The Dark Knight

Warner
Movie •••• Picture ••••½ Sound ••••• Extras ••••
Terrorism, torture, intrusive surveillance, and a city facing the dark night before the dawn: As it thrilled moviegoers with electrifying acting, state-of-the-art stunts, and good old-fashioned storytelling, The Dark Knight actually managed to sneak in a parable on the loss of American innocence. Not bad for a summer blockbuster.

It also was technologically innovative, in that the whole bank-job opening, much of the Hong Kong footage, and some cityscape fly-bys were shot using IMAX cameras. On this Blu-ray Disc, the IMAX material is slightly sharper and more detailed than the 35mm images. That said, I'm talking excellent and slightly more than excellent here - and despite the fact that the IMAX material has an aspect ratio of 1.78:1 while the 35mm is in 2.35:1, director Christopher Nolan's involving filmmaking makes the switch between the two surprisingly undistracting.

Contrast is superior. When it comes to star Christian Bale, his Batman cape and cowl are inky black, and his Bruce Wayne shirts are bright white. Meanwhile, there's an exceedingly wide range of colors in backgrounds and other characters' clothes. Images have plentiful detail throughout and great depth (check out the expanse of Wayne's operations room), with faces and bodies looking solid and three-dimensional. And skin tones are as natural or unnatural as they should be, whether for Bale's Wayne or Heath Ledger's grotesque Joker.

Even more impressive than the picture is the Dolby TrueHD 5.1 soundtrack. It's highly surrounding, and there are some tasty, superbly executed pans - the Batpod zooming all around you, or Batman's cape fluttering by as he seems to glide diagonally over your listening room from front left to back right. The dynamic range in this complex mix is striking. Despite some elements being bassy, pounding, and at times very loud - such as the batterings of the Batmobile-cum-Tumbler and a convincing series of all-channel explosions - the subtler, high-end sounds aren't drowned out. The same is true of the well-separated score, which uses everything from electronic rumblings to the screeching of razor blades on piano strings.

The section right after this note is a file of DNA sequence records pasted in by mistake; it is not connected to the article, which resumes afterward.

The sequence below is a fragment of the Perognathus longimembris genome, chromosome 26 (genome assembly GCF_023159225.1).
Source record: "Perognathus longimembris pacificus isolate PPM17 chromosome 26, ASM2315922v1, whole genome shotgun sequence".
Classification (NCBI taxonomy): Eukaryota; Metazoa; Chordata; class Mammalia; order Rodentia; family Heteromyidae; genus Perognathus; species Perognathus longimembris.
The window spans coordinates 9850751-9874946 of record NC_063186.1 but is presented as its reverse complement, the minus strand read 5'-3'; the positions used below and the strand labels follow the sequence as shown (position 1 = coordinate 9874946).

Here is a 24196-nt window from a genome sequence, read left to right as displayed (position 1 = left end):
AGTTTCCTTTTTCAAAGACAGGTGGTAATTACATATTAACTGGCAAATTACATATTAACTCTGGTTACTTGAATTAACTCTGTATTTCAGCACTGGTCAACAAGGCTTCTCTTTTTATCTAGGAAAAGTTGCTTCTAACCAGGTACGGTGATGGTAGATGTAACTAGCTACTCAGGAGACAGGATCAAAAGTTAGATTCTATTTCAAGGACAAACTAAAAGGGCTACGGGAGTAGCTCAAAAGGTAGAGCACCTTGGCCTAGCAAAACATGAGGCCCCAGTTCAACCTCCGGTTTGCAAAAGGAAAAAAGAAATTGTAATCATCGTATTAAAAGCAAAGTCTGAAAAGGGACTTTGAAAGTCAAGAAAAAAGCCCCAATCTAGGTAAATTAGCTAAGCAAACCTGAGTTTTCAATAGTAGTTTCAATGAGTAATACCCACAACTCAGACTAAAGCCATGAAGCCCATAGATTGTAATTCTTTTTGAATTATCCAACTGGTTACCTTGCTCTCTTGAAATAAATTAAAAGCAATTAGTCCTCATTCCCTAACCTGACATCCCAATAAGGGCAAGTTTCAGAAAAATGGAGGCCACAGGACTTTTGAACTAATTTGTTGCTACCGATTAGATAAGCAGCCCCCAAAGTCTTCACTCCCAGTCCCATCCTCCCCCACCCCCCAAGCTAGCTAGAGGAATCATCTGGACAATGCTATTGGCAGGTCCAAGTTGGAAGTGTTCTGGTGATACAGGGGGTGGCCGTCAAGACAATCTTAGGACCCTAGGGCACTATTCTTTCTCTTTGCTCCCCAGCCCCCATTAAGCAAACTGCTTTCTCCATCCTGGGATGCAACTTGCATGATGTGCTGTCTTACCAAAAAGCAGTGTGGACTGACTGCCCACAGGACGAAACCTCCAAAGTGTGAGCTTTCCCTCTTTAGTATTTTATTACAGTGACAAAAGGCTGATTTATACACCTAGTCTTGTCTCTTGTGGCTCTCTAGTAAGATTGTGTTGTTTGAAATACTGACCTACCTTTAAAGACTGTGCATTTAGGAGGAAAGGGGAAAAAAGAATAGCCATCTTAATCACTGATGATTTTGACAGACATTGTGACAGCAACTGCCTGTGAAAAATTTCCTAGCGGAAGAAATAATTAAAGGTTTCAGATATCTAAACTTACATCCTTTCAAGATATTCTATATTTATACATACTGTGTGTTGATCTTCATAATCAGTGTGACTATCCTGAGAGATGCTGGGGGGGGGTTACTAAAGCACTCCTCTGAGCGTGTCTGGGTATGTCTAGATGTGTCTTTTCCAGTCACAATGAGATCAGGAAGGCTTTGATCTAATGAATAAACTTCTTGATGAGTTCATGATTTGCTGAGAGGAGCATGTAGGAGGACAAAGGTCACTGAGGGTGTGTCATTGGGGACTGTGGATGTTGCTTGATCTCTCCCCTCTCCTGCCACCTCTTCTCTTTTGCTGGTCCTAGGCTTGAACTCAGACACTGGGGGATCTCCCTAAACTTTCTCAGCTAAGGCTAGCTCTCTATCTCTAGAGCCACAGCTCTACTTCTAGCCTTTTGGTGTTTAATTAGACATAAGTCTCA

Warner has promised a host of BD-Live features for The Dark Knight, among them the ability to record and post your own PIP commentaries and to participate in communal screenings while interacting with other fans - and at some point, with director Nolan himself. As of midday on the Blu-ray Disc's release date of December 9, the BD-Live features that were actually up and running weren't always impressive, such as 11 lame 3-minute, partially animated Batman comic strips and 31 (count 'em!) trailers of Warner titles. But they also included a couple of cool featurettes - one on the Harvey Dent theme music, the other on a live rendition of the overture at an IMAX theater screening, which includes the complete 15-minute performance by orchestra, electronic keyboards, and MacBooks.

The two-disc Special Edition itself boasts some enjoyable extras. Disc 1 has Gotham Uncovered, comprising 18 informative featurettes that can be watched all together (totaling 1 hour) or as branching clips (so-called Focus Points) from relevant scenes. Switching between standard-def and high-def, they cover stunts, vehicles, shooting in IMAX, and most interestingly the creation of the Joker theme music using loops and manipulated noises. Watching the film again afterwards gave me a whole new appreciation of the score.

Disc 2 has a pair of 45-minute documentaries, entirely in high-def. Batman Tech deals with all gadgets great and small, tracing their evolution from glass cutters and lock picks to the developing utility belt and wonders like the Tumbler. Batman Unmasked: The Psychology of The Dark Knight analyzes both the avenging Caped Crusader and the villains who mirror him. Both documentaries treat their subjects seriously, bringing in scientists and other professionals to put everything into real-world context, illustrated by lots of nostalgia-evoking comic-book cells. You also get multiple galleries and a bonus disc that houses a digital copy of the film.

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